While Texas had won its independence, political battles raged between two factions of the new Republic. The nationalist faction, led by Mirabeau B. Lamar, advocated the continued independence of Texas, the expulsion of the Native Americans, and the expansion of the Republic to the Pacific Ocean. Their opponents, led by Sam Houston, advocated the annexation of Texas to the United States and peaceful co-existence with Native Americans. The conflict between the factions was typified by an incident known as the Texas Archive War. With wide popular support, Texas first applied for annexation to the United States in 1836, but its status as a slaveholding country caused its admission to be controversial and it was initially rebuffed. This status, and Mexican diplomacy in support of its claims to the territory, also complicated Texas's ability to form foreign alliances and trade relationships.
The Comanche Indians furnished the main Native American opposition to the Texas Republic, manifested in multiple raids on settlements. Mexico launched two small expeditions into Texas in 1842. The town of San Antonio was captured twice and Texans were defeated in battle in the Dawson massacre. Despite these successes, Mexico did not keep an occupying force in Texas, and the republic survived. The cotton price crash of the 1840s depressed the country's economy.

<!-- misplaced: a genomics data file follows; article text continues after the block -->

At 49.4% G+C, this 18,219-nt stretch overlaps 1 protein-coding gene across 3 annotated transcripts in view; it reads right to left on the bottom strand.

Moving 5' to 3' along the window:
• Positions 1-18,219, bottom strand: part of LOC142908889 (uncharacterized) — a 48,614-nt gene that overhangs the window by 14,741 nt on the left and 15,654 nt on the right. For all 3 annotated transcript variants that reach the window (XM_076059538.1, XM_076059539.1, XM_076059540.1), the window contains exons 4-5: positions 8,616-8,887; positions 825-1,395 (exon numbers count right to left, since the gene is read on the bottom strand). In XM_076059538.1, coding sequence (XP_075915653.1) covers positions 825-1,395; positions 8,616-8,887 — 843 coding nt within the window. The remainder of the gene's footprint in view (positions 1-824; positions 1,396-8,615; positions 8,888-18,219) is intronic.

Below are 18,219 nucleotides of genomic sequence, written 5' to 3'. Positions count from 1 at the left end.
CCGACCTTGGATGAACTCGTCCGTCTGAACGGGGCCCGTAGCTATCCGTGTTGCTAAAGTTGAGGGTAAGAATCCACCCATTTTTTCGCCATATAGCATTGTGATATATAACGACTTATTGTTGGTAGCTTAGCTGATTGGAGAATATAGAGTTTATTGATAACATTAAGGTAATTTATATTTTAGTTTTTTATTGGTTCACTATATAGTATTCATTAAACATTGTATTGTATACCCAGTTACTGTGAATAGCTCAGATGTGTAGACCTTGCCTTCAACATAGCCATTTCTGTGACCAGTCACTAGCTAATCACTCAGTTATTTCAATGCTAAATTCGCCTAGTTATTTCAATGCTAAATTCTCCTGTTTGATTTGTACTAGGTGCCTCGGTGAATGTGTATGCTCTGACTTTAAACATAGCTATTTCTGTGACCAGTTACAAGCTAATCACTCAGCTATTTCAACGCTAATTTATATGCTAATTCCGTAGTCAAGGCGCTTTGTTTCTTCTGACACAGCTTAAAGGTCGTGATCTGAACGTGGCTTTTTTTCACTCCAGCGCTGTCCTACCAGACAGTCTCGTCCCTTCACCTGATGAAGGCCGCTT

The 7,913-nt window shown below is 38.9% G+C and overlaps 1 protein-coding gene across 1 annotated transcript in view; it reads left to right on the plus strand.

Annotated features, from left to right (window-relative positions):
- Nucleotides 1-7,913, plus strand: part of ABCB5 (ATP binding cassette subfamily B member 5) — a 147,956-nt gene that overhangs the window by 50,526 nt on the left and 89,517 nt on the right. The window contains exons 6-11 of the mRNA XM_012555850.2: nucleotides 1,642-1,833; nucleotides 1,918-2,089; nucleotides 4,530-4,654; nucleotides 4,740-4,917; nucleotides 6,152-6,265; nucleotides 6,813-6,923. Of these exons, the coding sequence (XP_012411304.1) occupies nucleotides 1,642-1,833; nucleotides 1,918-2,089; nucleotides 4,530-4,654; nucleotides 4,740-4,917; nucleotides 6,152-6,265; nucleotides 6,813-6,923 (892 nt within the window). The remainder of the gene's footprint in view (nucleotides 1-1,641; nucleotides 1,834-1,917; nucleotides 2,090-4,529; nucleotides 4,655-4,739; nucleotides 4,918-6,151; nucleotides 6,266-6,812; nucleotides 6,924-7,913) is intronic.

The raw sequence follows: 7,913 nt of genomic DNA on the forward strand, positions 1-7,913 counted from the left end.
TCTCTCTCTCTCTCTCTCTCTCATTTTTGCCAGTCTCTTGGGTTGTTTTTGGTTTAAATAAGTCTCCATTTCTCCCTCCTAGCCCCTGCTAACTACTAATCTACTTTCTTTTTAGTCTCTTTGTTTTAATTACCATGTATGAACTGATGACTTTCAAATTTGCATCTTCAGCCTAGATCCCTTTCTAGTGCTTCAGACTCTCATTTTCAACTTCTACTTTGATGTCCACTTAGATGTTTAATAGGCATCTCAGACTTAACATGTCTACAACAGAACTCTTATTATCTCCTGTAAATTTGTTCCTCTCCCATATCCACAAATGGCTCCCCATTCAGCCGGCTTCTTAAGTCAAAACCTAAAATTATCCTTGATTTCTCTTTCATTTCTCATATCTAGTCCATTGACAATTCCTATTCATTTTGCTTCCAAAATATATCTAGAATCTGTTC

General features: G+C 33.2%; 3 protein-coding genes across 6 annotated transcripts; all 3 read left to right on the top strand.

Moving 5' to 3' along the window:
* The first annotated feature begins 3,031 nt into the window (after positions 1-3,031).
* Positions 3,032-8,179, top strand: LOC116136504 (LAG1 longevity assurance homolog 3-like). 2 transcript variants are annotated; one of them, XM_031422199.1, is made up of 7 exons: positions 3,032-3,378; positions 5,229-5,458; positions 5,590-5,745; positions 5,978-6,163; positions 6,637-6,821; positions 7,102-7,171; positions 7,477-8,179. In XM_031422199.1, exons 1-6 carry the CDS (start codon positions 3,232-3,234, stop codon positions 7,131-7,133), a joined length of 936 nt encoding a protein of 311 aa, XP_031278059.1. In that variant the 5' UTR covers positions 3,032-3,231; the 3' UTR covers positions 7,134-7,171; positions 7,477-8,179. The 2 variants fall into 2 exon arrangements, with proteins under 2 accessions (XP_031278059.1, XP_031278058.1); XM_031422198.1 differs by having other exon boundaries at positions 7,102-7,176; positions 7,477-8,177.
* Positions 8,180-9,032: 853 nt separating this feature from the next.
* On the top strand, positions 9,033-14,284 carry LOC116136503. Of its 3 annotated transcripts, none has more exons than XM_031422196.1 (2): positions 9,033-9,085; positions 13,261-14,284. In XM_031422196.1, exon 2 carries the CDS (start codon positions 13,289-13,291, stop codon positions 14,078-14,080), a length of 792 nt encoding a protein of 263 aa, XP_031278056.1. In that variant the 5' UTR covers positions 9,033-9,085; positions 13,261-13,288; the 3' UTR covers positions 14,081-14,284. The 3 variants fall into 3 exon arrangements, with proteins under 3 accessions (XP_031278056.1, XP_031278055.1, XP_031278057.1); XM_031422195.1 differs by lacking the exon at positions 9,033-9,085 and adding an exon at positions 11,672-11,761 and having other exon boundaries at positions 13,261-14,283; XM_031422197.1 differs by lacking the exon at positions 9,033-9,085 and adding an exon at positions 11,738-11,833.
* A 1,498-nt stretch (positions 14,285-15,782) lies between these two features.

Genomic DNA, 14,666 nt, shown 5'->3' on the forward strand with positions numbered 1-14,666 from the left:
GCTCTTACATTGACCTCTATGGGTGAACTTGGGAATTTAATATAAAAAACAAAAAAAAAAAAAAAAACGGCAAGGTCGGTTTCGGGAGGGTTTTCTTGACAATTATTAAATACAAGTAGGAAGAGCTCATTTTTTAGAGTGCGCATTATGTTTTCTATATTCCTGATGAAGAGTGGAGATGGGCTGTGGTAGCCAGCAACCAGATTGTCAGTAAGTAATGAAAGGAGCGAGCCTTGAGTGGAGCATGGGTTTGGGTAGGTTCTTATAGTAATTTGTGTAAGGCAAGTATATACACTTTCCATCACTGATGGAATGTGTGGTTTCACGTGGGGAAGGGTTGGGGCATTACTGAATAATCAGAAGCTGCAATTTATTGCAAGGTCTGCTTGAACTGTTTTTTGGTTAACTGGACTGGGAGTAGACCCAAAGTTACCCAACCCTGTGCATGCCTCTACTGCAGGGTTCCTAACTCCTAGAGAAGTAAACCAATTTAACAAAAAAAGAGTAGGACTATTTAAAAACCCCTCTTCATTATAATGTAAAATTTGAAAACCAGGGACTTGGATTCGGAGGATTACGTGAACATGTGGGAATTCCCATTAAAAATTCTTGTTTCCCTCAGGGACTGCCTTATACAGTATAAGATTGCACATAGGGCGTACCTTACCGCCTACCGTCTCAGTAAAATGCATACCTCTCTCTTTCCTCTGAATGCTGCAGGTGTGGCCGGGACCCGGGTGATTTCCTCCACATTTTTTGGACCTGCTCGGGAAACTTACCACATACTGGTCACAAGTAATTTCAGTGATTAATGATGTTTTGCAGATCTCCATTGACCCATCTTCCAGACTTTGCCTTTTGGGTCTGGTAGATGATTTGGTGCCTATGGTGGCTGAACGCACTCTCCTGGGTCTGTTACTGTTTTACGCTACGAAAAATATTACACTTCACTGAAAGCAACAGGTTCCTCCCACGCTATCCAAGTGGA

As early as 1837, the Republic of Texas made several attempts to negotiate annexation with the United States. Opposition within the republic from the nationalist faction, along with strong abolitionist opposition within the United States, slowed Texas's admission into the Union. Texas was finally annexed when the expansionist James K. Polk won the election of 1844. On December 29, 1845, the U.S. Congress admitted Texas to the U.S. as a constituent state of the Union.
The population of the new state was quite small at first, and there was a strong mix between the English-speaking American settlers who dominated in the state's eastern/northeastern portions and the Spanish-speaking former Mexicans (Tejanos) who dominated in the state's southern and western portions. Statehood brought many new settlers. Because of the long Spanish presence in Mexico and various failed colonization efforts by the Spanish and Mexicans in northern Mexico, there were large herds of Longhorn cattle that roamed the state. Hardy by nature, but also suitable for slaughtering and consumption, they represented an economic opportunity many entrepreneurs seized upon, thus creating the cowboy culture for which Texas is famous.